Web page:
The second-earliest occurrence of the phrase that I have found is from the column Up and Down the Boulevard, by Potter B. Brayton, published in The Wisconsin State Journal (Madison, Wisconsin) of Sunday 27th April 1930—Johnny Mack Brown (1904-1974) was a U.S. film actor:

I witnessed the most dazzling premiere Hollywood has had in several months at the Carthay Circle theater last night. Universal’s “All Quiet on the Western Front” was the picture having its debut. […]
[…]
Freeman Lang, nonpareil of preview wise-crackers, was personally responsible for about 50 per cent of the premiere’s success. I never saw a master of ceremonies instill such a “clubby-little-family-gathering” spirit into both celebrities and audience!
[…]
Johnny Mack Brown was too aware of the incongruity of his long curls and full dress suit to present his usual dignity. He is letting his hair grow for a forthcoming production, and was considerably fussed when Freeman Lang asked in his jovial booming voice, “Where’s your violin, Johnny?”

According to Nat Shapiro in An Encyclopedia of Quotations about Music (New York: Da Capo Press, Inc., 1981), the Reader’s Digest of May 1938 attributed the following to the U.S. statesman Franklin Delano Roosevelt (1882-1945):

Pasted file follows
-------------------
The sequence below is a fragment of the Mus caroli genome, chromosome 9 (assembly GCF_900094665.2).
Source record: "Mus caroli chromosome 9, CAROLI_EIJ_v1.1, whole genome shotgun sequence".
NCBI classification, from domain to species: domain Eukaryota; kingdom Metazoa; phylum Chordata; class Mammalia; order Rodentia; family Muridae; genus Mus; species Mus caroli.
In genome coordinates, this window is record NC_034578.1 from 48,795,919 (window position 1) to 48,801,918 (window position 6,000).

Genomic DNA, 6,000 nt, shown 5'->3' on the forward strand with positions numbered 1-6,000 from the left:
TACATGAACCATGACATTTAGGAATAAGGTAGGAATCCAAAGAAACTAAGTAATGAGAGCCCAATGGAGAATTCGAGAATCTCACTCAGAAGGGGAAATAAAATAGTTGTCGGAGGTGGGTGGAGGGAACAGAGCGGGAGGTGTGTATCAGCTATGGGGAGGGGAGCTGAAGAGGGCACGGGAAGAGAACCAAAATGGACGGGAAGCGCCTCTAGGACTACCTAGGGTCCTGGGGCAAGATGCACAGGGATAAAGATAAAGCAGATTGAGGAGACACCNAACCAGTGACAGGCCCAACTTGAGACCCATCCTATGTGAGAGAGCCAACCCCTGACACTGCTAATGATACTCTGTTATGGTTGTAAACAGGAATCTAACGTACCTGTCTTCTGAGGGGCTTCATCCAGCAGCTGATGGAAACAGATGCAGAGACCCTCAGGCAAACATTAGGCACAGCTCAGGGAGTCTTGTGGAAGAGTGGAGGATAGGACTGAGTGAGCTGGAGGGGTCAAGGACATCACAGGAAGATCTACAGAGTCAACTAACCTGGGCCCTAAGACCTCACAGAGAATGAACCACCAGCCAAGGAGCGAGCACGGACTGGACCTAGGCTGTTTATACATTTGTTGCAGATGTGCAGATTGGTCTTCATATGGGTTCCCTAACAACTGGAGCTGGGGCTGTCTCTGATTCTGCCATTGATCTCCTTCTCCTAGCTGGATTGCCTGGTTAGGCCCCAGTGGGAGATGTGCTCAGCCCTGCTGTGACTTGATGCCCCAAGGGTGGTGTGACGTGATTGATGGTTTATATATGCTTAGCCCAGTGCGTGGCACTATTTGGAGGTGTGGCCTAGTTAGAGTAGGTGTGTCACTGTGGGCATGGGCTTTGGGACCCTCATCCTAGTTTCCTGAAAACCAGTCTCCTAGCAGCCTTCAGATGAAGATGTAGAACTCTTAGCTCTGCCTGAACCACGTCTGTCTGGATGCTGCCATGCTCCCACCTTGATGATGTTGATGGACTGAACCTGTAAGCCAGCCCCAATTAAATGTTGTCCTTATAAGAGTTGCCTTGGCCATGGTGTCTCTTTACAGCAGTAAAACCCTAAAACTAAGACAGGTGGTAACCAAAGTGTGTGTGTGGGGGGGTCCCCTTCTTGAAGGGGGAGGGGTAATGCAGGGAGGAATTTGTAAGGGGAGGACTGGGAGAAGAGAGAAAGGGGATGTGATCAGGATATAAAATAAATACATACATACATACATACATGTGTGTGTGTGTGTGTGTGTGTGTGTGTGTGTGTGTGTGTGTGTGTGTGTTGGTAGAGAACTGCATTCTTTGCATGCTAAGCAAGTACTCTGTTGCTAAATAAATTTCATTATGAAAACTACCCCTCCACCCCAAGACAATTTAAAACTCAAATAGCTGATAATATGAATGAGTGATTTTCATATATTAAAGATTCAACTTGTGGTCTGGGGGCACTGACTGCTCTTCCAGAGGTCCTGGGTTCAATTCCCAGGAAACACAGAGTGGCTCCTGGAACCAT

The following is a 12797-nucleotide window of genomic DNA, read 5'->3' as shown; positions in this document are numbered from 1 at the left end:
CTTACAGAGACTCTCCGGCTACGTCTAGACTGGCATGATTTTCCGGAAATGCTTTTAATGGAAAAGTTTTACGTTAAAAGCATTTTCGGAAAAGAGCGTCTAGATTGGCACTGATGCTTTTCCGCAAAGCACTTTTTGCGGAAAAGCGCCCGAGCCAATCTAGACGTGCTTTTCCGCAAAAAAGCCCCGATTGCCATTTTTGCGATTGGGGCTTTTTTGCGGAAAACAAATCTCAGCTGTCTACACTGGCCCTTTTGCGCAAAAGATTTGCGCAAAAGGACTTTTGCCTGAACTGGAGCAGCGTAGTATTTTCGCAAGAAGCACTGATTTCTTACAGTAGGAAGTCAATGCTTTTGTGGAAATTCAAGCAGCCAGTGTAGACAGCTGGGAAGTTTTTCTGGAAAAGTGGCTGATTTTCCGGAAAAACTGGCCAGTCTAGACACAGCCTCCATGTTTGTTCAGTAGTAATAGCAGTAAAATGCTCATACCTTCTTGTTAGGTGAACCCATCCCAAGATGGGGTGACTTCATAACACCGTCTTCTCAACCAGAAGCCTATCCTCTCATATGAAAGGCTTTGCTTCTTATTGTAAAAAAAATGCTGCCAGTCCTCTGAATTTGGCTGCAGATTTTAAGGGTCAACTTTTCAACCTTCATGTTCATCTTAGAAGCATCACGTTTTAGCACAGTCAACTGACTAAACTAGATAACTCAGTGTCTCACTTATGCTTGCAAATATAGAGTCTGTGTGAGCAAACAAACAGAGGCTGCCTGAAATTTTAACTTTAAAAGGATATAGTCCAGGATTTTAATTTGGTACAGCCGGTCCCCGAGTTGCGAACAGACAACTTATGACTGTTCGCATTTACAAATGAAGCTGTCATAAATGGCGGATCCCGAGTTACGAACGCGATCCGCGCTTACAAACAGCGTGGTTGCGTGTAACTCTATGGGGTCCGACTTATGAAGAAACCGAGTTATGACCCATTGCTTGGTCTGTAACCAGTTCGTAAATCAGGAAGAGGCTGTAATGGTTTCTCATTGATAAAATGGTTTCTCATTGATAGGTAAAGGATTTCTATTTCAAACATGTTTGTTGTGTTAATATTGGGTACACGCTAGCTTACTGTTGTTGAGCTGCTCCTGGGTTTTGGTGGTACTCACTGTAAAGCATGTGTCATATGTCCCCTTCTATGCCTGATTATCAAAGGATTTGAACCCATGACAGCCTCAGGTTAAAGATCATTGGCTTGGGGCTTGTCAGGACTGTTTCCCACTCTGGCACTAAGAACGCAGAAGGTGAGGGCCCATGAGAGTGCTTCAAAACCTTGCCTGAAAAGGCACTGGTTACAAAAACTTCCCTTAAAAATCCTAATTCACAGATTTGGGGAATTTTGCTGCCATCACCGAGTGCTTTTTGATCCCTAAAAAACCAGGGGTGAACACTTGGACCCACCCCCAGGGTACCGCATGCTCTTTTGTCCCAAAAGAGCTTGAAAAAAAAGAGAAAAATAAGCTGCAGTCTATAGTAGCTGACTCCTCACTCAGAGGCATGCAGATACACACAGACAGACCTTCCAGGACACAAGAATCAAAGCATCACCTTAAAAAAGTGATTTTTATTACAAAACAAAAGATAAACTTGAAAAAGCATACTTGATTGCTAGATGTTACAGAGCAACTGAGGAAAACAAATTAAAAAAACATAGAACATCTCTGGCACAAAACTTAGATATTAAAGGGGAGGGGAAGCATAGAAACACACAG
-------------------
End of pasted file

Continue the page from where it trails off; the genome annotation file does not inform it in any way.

It got to a point where I had to get a haircut or a violin.

 

Niccolò Paganini (1782-1840), Italian violinist, violist, guitarist and composer—from The Sphere (London, England) of Saturday 18th January 1930:

Niccolò Paganini (1782-1840) - The Sphere (London, England) - 18 January 1930

One thought on “meaning and origin of the phrase ‘where’s your violin?’

  1. Most interesting! I’d never heard that.
    This could well explain why, at a 1937 Yehudi Menuhin Oklahoma City concert, a fellow fan, a. called my wrestler father a musician, and then b. tried and sell him a violin.

    https://www.newspapers.com/clip/36102037/1937_nov_21_artiste_zimovich_violin/

    “Wild Bill Zimovich, colorful Nicaraguan wrestler, is in private life an admirer and patron of fine arts and the classics.
    Zimovich’s crowning glory is a profusion of flowing, curly, golden hair which hangs to his shoulders and lends unique nobility to his appearance.
    Tuesday night, to pass the time away and improve himself, Wild Bill attended the concert by Yehudi Menuhin, famed violinist, at the new Municipal Auditorium. In an orchestra seat in one of the front rows, the long-haired athlete was a handsome and conspicuous figure.
    At an intermission, Bill was approached by a fellow lover of good music, one who probably never saw a wrestling match in his life.
    “I beg your pardon,” said the party of the second part, “but I observe, sir, that you are a musician, and I wondered if you would be interested in purchasing an excellent violin for only $75?”
    Zimovich stood the shock bravely.
    “Thank you” he replied, “but I really wouldn’t be interested in one for less than $500.”
    The fellow lover of good music fled.”

    Like